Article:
The study was conducted using samples from suspected dengue patients confirmed by RT-PCR. The samples were assessed for past history of dengue and Zika infection using an enzyme-linked immunosorbent assay (ELISA) developed by the FAMERP group in partnership with Lee Gehrke’s laboratory at the Massachusetts Institute of Technology (MIT), USA. The test was specifically developed to eliminate the high cross-reactivity between flaviviruses observed in commercial kits available in the market.
The analysis showed that patients with a history of Zika infection had a 2.34 times higher risk of severe dengue and a 3.39 times higher risk of hospitalization compared to controls (subjects without dengue and no history of Zika). Relatively advanced age (over 59 years) was a high risk factor for dengue and hospitalization.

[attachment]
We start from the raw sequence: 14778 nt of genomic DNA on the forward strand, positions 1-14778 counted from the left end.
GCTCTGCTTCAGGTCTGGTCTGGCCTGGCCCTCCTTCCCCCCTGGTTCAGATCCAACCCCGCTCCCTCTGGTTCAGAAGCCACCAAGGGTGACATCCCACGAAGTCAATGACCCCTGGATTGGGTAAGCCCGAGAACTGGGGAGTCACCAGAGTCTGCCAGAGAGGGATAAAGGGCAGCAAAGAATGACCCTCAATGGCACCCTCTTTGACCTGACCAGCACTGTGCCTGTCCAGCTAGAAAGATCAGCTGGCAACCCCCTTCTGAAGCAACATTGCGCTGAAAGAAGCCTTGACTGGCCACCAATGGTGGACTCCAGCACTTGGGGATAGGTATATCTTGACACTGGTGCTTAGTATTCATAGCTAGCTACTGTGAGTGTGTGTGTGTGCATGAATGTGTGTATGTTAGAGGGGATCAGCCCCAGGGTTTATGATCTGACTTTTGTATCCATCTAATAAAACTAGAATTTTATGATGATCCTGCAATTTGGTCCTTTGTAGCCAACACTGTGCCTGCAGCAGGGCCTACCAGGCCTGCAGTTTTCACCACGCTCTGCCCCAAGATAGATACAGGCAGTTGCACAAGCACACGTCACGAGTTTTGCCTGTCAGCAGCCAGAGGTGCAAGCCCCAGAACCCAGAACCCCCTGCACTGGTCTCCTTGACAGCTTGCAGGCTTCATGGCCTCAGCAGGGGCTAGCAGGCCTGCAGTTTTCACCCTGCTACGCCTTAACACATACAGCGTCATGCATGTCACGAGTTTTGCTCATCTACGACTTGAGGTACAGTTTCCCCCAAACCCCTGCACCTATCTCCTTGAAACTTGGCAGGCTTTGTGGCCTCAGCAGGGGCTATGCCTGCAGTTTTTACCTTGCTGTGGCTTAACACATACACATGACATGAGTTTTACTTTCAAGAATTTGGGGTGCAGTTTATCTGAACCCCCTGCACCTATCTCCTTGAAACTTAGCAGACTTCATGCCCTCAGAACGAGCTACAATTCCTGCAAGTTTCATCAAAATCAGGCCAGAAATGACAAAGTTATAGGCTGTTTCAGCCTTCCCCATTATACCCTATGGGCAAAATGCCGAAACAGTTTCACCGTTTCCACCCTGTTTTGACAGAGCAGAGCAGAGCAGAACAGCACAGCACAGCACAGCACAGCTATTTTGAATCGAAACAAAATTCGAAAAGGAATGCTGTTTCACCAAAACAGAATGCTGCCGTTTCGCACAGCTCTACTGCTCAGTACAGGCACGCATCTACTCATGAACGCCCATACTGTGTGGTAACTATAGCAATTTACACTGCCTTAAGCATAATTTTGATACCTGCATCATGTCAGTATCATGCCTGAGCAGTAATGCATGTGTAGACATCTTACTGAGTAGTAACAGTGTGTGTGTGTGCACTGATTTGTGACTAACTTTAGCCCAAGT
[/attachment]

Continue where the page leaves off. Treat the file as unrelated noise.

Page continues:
With years of research behind them, Nogueira and his group published a study in 2021 showing that prior dengue infection in pregnant women infected with the Zika virus did not increase the risk of giving birth to a baby with microcephaly (microcephaly).Read more at agencia.fapesp.br/36370)
Estofolete has now embarked on a new phase of research, extending the study period to cover dengue cases notified in 2022 and changing the serotype. “The goal is not only to answer questions about severity, but to know whether the process we identified is the same for all dengue serotypes because it affects other factors and processes. We don’t have a lot of knowledge about the Zika vaccine,” he said.